Articles of Inteligence, He waits on you for our Warrent which he 
will advance you the Money pray remember me to all the Brethren 

" I remain 

"Your Faithfull 

"Beotheb T. Craits" 

"Portsmouth 14 Sepf- 1784 

" By Capt°- Bombary We send you the Money for the Warrent 
that is in your possession which was Granted to a Lodge to be held 
here No 41 as your Abstenee has been means of our not receiving it; 
has been disagreeable to some of the Members and the Fault or De- 
ficiency seems to redound on me — Notwithstanding I have declared 
that every matter relative thereto was finished and I was Instaled 
Master of that Lodge and Officers thereto subscribed 

"I remain 

«Dr gr 

« Your Faithful Brother 

"and Friend 

"Thomas Crafts 

" Alexander Rutherford 
"Deputy Grand Masf- 
" Philadelphia 

*IUd., folio 35. 

• MS9., Vol, T, paquet 99, folio 58. 


€tttmciitt& ot JioHt Bo> 41, SL, H. 9?. 

" N. B. Please to Seal & Enclose the Warrent & send by Capt" 

Endorsed : 

" Capt" Bombary, Stampen's Worff, a Skipper from Verginey "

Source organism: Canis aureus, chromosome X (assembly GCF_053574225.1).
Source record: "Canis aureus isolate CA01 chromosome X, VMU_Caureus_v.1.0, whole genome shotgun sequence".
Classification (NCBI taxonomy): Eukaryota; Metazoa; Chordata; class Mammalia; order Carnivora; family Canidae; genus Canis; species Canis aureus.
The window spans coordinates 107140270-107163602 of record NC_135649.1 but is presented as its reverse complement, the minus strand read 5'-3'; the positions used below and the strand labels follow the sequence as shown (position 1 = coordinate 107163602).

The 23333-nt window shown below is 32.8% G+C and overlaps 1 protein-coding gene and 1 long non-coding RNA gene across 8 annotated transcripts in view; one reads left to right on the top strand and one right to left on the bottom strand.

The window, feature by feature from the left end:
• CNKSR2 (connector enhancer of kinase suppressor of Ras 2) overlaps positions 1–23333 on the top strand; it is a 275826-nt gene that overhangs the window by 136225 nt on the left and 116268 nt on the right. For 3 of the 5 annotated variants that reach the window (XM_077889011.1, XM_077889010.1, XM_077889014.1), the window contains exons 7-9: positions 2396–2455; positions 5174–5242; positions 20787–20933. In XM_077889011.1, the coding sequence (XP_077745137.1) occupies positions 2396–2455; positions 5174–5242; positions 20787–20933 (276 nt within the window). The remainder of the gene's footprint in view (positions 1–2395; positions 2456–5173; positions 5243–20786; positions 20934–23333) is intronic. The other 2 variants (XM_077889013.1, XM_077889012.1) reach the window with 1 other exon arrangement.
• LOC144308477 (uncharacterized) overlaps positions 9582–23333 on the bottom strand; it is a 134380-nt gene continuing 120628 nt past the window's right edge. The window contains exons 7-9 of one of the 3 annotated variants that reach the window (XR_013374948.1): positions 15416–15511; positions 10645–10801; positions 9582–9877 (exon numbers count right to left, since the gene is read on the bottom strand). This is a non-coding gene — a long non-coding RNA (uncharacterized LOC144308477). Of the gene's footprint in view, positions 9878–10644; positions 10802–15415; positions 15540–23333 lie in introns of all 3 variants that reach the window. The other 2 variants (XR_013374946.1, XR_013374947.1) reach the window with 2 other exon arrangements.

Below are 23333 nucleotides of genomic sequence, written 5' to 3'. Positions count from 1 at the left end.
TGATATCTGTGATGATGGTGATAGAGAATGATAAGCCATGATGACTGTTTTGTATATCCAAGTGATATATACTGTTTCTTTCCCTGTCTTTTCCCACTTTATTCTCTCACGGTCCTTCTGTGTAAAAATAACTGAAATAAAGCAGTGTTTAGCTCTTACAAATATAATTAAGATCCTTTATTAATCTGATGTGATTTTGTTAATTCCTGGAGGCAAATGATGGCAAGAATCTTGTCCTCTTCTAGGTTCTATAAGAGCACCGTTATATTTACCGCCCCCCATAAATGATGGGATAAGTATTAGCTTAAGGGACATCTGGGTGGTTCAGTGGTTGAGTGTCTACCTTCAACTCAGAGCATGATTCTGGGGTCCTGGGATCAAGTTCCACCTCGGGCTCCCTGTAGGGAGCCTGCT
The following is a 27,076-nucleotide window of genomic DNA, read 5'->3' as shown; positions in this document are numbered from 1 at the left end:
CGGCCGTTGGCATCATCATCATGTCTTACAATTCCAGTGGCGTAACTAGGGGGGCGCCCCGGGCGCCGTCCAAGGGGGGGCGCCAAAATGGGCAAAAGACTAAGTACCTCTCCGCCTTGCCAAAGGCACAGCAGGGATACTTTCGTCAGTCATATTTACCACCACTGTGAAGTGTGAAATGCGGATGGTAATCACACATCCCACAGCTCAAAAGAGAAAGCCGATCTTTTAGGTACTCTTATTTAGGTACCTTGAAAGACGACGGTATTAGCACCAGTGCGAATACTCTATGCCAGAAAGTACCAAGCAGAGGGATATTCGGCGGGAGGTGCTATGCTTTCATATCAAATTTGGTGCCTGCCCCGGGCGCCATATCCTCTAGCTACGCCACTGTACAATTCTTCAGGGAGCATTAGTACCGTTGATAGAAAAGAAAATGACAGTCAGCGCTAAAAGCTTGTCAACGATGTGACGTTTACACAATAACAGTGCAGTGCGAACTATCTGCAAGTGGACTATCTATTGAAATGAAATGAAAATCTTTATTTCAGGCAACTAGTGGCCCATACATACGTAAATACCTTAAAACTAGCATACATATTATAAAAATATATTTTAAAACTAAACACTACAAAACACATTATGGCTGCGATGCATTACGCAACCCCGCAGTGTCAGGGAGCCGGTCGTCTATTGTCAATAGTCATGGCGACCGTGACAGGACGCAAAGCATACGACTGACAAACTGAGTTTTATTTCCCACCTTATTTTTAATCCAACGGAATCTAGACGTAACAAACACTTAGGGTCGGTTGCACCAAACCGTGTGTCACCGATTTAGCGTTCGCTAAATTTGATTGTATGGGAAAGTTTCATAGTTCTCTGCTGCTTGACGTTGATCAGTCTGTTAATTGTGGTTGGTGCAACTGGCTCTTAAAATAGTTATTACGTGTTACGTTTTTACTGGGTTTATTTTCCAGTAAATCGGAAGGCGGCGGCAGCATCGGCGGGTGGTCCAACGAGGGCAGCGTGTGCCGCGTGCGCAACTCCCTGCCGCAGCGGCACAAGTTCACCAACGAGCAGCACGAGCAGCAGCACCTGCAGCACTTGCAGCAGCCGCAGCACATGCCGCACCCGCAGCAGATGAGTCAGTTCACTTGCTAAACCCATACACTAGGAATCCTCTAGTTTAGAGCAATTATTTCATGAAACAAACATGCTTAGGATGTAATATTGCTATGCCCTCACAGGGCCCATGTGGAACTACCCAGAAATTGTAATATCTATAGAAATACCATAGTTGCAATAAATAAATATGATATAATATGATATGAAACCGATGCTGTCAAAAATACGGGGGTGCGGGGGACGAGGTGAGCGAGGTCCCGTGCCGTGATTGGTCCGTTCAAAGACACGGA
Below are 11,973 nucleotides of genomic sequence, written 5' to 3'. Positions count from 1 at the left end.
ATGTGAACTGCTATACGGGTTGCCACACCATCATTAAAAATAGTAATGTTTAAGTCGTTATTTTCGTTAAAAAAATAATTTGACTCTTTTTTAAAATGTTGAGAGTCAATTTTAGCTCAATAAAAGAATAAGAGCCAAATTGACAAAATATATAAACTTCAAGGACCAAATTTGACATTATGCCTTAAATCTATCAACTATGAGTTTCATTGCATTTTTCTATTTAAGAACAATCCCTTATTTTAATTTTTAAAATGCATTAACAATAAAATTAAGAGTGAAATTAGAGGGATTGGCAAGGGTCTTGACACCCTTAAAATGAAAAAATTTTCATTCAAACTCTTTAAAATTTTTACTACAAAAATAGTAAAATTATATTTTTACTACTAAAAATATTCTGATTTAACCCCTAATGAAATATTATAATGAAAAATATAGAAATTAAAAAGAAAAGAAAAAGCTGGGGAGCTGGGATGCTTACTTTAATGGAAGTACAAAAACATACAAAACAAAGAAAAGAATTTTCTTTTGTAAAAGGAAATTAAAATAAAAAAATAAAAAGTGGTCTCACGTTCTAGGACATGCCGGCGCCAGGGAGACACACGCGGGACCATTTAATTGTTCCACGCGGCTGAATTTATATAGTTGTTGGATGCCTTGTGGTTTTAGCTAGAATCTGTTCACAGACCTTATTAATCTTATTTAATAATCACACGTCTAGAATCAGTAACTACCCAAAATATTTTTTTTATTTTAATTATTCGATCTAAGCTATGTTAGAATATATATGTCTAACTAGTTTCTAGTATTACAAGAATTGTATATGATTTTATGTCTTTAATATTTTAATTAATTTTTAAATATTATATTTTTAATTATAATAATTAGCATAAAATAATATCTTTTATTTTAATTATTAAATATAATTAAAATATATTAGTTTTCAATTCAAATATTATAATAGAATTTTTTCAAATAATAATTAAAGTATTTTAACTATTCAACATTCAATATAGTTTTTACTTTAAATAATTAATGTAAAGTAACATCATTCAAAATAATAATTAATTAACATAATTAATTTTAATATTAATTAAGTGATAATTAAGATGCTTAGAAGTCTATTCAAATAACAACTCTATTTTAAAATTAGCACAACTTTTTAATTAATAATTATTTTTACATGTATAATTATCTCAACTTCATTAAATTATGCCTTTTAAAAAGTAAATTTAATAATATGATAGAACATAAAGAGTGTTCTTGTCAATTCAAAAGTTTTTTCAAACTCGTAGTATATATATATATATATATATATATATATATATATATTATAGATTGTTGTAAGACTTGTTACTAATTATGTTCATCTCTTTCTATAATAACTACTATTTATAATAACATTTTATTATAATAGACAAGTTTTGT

" Portsmouth Virginia 12 DeC '84 
" Dear S''" 

" Time not permitting must be brief, have only at present to In- 
form you we have formed our Body and have Initiated sundry 
Gentlemen as Members the Bearer Capf- GoflBgan is one but very 
lately; therefore I hope you wiU receive him as such as believing that 
he will make a Worthy Member. The Grand will be informed of our 
proceedings next Opportunity, by that time I hope we shall have all 
matters fixed; for my part I have made myself equal to a Slave to 
get things on its proper Basis and form a Lodge in due Order but 
ever being willing the Dignity of the Craft shall ever be kept up 
shall spare no pains to see they act on the Square. 

" I remain D' Brother 
" Yours 

" Thomas Ceapts. 
" P. S. — ^Excuse imperfections in haste. 

My Love to the G:M: and all the 

Brethren & Accept the same yourself 

My Tamily all at present are Well. 

" Dear S' — I should be glad you would introduce Capt° Goffigan to 
Colonel Procter," 

The following certificates of Lodge No. 41 were found in 
our Archives: 


" We do hereby certify that Brother Edward Hansford is a regular 
registered Free Mason in Lodge No. 41 in the Town of Portsmouth 
m Virginia & has been raised to the degree of Master Mason; that 
during his stay amongst us he has behaved himself as a worthy 

•MSS., Vol. T, paquet 99, folio 59.